JN803, No. 486 (RNZAF) Squadron, No. 122 Wing, B.80 Volkel, the Netherlands, October 1944
One of the earliest Tempest Mk.V Series 2 aircraft was delivered to No. 486 (RNZAF) Squadron at RAF Newchurch on May 17,
1944. It was flown throughout the campaign against the V-1 flying bombs, by many different pilots. It is believed that the 26 kill
markings relate to claims made by pilots flying the aircraft rather than claims by any one pilot. This total makes JN803 one of
the most successful Tempests against the V-1. At the end of September 1944 the Newchurch Tempests left No. 150 Wing and flew
to join No. 122 Wing at B.60 Grimbergen in Belgium and month later to the newly captured B.80 Volkel in the Netherlands. JN803
was often flown by F/O ‘Jack’ Stafford, who had shot down 4 of the V-1s on its scoreboard. In December 1944 it was issued to
No. 3 Squadron. However, the aircraft was lost in combat on December 30, 1944, when shot down by Bf 109s of IV./JG 27, its pilot
captured and murdered by a security officer at Rheine airfield.
Tempest in the standard camouflage, so called Day Fighter Scheme, sports only partial recognition markings in the form of black
and white “invasion” stripes. Their application on the wing and fuselage upper surfaces was discontinued by the order dated
September 10, 1944. The V-1 kill markings are painted under the windshield on the fuselage starboard.
NV994, F/Lt Pierre Clostermann, No. 3 Squadron, No. 122 Wing, B. 112 Hopsten, Germany, April 1945
The first of F/Lt Pierre Clostermann’s famous No. 3 Squadron Tempest, ‘JF-E’ was NV994, collected from No. 83 Group Support
Unit, RAF Dunsfold while No. 3 Sqn were at the Armament Practice Camp, RAF Warmwell. After a ten-day break from operations to practice their gunnery technique and practice bombing, the squadron flew to a new base in Germany, B.112 Hopsten, on
April 18, 1945. No 3. Squadron would not get chance to try its bombing skills on operations before the end of the war – less than
three weeks away. Photos taken on April 18, 1945 show that NV994 was not marked with Clostermann’s ‘scoreboard’ nor the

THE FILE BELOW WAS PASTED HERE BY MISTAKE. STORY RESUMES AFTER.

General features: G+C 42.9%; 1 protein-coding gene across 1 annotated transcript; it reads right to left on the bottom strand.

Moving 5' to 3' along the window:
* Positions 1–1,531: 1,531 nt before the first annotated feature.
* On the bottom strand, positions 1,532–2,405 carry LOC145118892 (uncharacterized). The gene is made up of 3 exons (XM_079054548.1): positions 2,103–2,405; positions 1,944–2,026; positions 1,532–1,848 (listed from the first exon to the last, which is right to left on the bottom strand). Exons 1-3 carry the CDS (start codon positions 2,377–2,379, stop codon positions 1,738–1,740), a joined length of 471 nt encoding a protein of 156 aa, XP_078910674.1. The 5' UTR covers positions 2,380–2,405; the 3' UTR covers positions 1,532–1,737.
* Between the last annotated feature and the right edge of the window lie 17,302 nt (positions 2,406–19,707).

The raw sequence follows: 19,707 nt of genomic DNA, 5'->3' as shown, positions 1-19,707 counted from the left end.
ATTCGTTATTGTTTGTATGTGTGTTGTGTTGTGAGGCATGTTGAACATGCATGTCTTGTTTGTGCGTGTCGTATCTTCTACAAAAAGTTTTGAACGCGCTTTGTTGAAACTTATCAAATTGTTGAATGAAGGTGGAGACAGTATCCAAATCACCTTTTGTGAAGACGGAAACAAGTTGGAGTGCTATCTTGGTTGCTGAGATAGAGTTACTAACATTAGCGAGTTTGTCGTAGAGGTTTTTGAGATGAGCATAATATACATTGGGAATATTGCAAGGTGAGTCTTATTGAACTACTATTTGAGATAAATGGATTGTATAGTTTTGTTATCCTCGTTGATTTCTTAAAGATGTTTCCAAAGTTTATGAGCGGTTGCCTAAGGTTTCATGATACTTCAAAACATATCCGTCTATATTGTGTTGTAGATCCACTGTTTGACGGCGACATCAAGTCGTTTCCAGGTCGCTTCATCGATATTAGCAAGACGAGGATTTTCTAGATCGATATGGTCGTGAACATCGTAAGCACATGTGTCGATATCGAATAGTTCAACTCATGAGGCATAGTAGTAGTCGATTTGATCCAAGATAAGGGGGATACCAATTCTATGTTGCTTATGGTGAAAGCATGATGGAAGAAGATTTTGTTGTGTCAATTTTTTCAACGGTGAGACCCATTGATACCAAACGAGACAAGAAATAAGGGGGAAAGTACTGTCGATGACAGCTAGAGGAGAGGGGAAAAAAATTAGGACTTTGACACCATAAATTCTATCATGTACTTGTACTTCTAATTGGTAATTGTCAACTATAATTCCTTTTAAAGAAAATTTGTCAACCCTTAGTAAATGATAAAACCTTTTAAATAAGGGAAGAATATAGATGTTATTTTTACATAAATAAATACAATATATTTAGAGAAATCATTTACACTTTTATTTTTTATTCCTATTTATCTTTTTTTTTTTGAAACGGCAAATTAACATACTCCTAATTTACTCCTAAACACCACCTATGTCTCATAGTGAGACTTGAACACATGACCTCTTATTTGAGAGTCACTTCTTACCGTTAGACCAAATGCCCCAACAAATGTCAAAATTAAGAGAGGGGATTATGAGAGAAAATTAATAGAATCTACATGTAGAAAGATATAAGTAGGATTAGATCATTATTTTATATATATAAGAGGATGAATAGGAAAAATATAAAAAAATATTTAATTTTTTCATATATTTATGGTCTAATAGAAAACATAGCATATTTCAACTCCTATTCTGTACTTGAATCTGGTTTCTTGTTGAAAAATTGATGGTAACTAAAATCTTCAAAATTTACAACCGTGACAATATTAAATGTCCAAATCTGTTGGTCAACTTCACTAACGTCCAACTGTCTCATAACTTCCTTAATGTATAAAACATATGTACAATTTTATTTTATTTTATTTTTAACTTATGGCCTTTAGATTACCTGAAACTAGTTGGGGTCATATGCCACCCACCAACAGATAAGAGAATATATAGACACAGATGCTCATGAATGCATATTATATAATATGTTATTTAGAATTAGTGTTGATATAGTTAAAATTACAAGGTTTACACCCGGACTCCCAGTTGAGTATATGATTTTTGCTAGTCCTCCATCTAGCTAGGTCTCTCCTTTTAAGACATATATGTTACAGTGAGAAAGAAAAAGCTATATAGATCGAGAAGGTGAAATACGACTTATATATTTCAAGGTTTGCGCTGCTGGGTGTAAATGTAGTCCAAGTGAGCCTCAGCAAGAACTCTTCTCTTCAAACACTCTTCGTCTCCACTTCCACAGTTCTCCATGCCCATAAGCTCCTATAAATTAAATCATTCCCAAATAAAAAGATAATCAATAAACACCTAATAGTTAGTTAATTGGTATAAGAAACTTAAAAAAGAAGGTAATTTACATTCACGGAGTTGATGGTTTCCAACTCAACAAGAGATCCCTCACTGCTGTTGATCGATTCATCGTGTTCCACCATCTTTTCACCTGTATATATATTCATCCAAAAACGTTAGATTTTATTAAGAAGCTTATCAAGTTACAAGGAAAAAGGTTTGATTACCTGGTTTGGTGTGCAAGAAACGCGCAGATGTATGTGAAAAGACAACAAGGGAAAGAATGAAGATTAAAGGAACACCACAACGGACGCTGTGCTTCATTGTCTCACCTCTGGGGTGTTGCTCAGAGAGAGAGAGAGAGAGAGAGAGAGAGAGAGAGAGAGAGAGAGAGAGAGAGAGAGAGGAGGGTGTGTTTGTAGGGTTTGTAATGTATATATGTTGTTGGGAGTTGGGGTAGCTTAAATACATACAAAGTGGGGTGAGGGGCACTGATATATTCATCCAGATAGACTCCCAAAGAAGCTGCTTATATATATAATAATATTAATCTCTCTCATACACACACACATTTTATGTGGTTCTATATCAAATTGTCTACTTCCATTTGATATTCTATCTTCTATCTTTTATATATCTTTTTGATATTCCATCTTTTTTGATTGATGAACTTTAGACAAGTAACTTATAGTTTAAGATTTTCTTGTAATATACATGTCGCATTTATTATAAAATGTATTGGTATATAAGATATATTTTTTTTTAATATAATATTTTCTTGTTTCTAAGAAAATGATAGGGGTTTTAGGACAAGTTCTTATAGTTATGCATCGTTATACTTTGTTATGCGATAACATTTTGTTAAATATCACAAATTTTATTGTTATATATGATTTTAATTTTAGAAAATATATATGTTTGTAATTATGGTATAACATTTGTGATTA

name ‘Le Grand Charles’ at that time.
NV994, S/Ldr Pierre Clostermann, No. 3 Squadron, No. 122 Wing, B.152 Fassberg, Germany, June 1945
Another photo, at No. 3 Sqn’s next station, B.152 Fassberg, probably very soon after VE-Day, shows the only change at that time may have been
the addition of the famous red spinner. This was unlikely to have been added during hostilities as, following many misidentification incidents
and attacks by Allied aircraft, 2nd TAF had very strict rules on markings; spinners were invariably painted black.Later in May, No. 3 Sqn added
their unit badge (a cockatrice on a monolith, representing an early flying creature and Stonehenge, which was near their first base) to all
their Tempests and Clostermann decorated NV994 with his scoreboard (including some kills which he had been able to confirm after the war
finished) and the name ‘Le Grand Charles’ in honour of General Charles de Gaulle. He flew this aircraft through June 1945 and took it to B.160
Kastrup, near Copenhagen. A big air display for the Danish people was planned for the July 1, 1945 and went ahead despite bad weather. Clostermann flew JF-E NV994 in a formation flypast but was unable to land at Kastrup due the bad weather.
He managed to land at nearby Vaerlose, a smaller grass airfield but NV994 was damaged
in an accident (nature unknown).
INFO Eduard - November 2021